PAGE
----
Tech Bosses Predict Re-Election for President Obama - Think Romney Would Give a Bigger Boost to the Tech Economy
A strong majority of technology leaders (76%) think that President Obama will earn re-election in November, despite the fact that most technology executives (64%) believe his opponent, Governor Mitt Romney, would have a more positive impact on the technology industry, according to the DLA Piper Technology Leaders Forecast Survey.
In fact, 60 percent of business leaders are skeptical that a second term for the Obama administration would have a positive impact on the technology sector. The partisan tables have turned since the 2008 election, when nearly 60 percent of tech executives believed that then-Senator Barack Obama would have a more positive impact on technology development and investment than his Republican challenger, Senator John McCain.
"Regardless of the election's outcome, it seems clear that what technology leaders want out of Washington is greater clarity on regulation and tax policy. Those themes surfaced prominently in our latest version of the survey," said Peter Astiz, global co-head of the Technology Sector at DLA Piper.
Presidential debate stirs concerns on regulation of private equity
A strong majority (78%) of respondents believe that the presidential campaign dialogue surrounding private equity has damaged the reputation of the private equity and venture capital industry, and 65 percent expressed concern that this focus could likely lead to new regulation of the industry.
Perhaps the biggest debate facing the President and the Congress immediately after the election will be the looming "Fiscal Cliff" and a decision on the expiration of the Bush-era tax cuts. Most respondents (60%) think allowing the Bush-era tax cuts to expire would negatively impact investments in the technology sector. However, perhaps counter to the conventional wisdom, a notable minority (33%) of technology business leaders think expiration of the tax cuts will have no direct impact on the growth of the technology sector.
Tech leaders predict steady but slow sales and hiring growth
The business leaders surveyed overwhelmingly expect both sales and hiring to increase, but generally at very moderate rates. Seventy-two percent said sales would increase at their organizations, with three-quarters of those forecasting only moderate sales growth. Fifty percent indicated their organizations are planning on moderate hiring increases over the next 12 months, with 27 percent planning on flat staffing levels.
"Amid global economic headwinds, business leaders say there is a 'new normal' in which technology companies operate. Tech leaders seem to have lowered their overall expectations for growth, while still remaining confident in the fundamentals of their own businesses," said Astiz. "While generally positive, this does not suggest that the technology economy will be buoyant enough to lead the overall economy out of the current doldrums."
Economic headwinds challenge tech startups and the IPO market
Technology leaders identified those uncertain economic conditions (51%) and access to capital (51%) as the most significant challenges facing technology startups. The economic headwinds were also cited as a leading challenge to a more robust IPO market (59%), as well as the recent lackluster performance of major IPOs (65%) and over-regulation (27%).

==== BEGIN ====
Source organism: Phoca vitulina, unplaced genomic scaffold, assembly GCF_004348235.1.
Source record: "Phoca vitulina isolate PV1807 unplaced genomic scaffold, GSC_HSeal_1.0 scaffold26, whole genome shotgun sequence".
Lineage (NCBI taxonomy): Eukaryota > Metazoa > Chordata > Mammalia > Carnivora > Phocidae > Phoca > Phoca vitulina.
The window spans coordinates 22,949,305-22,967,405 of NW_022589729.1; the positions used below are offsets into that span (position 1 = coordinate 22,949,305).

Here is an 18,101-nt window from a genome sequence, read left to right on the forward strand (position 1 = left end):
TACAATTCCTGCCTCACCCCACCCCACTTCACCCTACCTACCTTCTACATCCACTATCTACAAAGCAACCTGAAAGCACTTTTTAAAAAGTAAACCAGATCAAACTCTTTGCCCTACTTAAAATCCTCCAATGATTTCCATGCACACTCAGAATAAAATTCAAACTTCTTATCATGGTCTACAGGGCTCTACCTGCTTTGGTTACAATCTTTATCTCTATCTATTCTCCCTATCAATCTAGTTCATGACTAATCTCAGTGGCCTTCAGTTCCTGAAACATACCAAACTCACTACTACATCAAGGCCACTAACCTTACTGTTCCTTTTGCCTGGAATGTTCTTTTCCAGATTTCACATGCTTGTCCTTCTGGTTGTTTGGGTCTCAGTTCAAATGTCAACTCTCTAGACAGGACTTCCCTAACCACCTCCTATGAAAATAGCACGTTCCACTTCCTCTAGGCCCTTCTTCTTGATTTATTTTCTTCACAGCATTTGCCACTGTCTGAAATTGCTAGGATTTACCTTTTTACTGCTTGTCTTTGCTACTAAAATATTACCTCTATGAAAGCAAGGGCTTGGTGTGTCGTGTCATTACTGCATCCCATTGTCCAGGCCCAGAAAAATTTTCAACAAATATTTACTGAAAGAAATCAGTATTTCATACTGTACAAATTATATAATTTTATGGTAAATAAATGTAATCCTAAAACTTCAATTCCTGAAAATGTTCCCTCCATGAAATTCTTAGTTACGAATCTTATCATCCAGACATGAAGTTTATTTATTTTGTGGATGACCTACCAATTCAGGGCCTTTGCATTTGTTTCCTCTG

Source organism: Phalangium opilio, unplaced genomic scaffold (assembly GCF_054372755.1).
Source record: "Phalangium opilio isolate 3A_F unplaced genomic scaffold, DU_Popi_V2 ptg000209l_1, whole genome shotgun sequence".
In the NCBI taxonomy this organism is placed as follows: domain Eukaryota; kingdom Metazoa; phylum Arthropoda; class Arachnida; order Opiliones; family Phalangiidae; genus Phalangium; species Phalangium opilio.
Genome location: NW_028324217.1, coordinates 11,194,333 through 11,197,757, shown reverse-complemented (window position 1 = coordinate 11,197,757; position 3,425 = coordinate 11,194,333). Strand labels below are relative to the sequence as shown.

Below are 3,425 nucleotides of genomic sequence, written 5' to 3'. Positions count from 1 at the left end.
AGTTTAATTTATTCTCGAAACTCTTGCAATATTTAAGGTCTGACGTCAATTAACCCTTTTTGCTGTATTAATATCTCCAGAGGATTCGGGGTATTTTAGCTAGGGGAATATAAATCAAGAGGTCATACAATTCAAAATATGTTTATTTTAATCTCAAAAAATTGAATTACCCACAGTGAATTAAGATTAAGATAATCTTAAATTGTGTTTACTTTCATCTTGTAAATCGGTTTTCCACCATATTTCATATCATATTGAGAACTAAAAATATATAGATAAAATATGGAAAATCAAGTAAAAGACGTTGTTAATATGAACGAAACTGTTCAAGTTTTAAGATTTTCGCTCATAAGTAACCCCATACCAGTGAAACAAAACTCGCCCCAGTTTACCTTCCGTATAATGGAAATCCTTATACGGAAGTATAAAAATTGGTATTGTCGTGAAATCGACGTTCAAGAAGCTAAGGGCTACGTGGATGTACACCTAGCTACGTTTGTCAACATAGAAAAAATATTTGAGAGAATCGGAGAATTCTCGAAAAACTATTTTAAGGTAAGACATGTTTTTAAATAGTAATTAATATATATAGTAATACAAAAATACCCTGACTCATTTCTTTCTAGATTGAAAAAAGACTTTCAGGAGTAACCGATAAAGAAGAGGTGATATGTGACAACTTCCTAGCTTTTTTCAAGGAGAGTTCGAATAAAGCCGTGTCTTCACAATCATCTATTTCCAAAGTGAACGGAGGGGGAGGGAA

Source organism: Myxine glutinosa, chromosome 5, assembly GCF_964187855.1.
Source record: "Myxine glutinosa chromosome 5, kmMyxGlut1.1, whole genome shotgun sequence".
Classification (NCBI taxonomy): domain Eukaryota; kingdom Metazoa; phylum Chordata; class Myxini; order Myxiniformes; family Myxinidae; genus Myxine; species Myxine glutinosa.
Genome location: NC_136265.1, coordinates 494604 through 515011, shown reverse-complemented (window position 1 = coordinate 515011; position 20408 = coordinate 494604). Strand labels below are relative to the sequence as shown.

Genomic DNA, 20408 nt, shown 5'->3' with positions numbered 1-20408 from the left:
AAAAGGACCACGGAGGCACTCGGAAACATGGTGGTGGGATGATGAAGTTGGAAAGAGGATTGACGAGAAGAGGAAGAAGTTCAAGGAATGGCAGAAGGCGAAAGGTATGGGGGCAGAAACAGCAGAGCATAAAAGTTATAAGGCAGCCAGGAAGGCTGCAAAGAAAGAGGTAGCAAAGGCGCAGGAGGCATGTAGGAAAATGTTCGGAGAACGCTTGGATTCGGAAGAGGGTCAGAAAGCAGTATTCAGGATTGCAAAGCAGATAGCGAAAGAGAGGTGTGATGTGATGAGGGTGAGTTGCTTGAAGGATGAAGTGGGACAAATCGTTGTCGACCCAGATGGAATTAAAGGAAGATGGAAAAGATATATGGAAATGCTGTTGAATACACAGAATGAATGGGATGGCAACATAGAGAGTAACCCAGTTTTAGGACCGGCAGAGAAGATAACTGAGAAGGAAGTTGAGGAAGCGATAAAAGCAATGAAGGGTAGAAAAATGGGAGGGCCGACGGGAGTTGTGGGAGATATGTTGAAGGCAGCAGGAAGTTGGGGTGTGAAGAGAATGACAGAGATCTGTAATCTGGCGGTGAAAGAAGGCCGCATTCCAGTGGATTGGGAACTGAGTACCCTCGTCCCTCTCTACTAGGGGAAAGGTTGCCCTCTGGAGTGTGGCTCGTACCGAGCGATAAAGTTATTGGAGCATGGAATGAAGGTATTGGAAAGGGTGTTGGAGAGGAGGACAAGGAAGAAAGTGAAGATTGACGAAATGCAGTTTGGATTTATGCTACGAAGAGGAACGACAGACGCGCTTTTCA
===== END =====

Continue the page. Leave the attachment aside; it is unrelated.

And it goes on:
In a DLA Piper survey conducted in the first quarter of 2012, nearly 75 percent of technology leaders stated that they believe the IPO market will not return to the historical levels. More than 60 percent said the traditional venture capital model had been permanently altered
"The reduction in IPOs has broader implications, reducing the number of dramatic home runs for venture capital investors and lowering overall returns. Fewer IPOs also means fewer small- and medium-size public technology companies, which traditionally have been the acquirers of smaller tech companies," said Astiz.
Greatest tech opportunities seen in mobile, cloud computing, big data
"Despite challenges, technology leaders are optimistic and forward-looking by nature - constantly seeking the next big idea, the next big innovation," said Rich Scudellari, co-managing partner of DLA Piper's Silicon Valley office.
When asked what technology sectors hold the most promise for entrepreneurs and investors in the near-term future, respondents ranked (1) mobile computing and (2) cloud computing as the most promising, followed by (3) big data.
China's progression as a superpower in the global technology industry continues
Recent DLA Piper surveys have uncovered a growing uncertainty about how easily the Chinese economy can successfully transition beyond a strong manufacturing-oriented economy to include a strong technology and innovation economy. In the Q1 2012 survey, 41 percent of executives predicted that China will have difficulty transitioning to a technology and innovation economy, up from just 18 percent two years ago.
In the Q4 2012 survey, technology leaders rated China as indispensable to manufacturing (91%); as a key market for technology sales (81%); and increasingly as a source for financing technologies (45%).
However, respondents were less decisive on China's role as an innovator and developer of new technologies: 34 percent thought China would only be "somewhat important" to technology development within the next few years, while 28 percent said they did not expect China to play an important role in technology innovation in the near term. Only one in 10 business leaders expect China to be a major contributor to technology innovation within the next few years.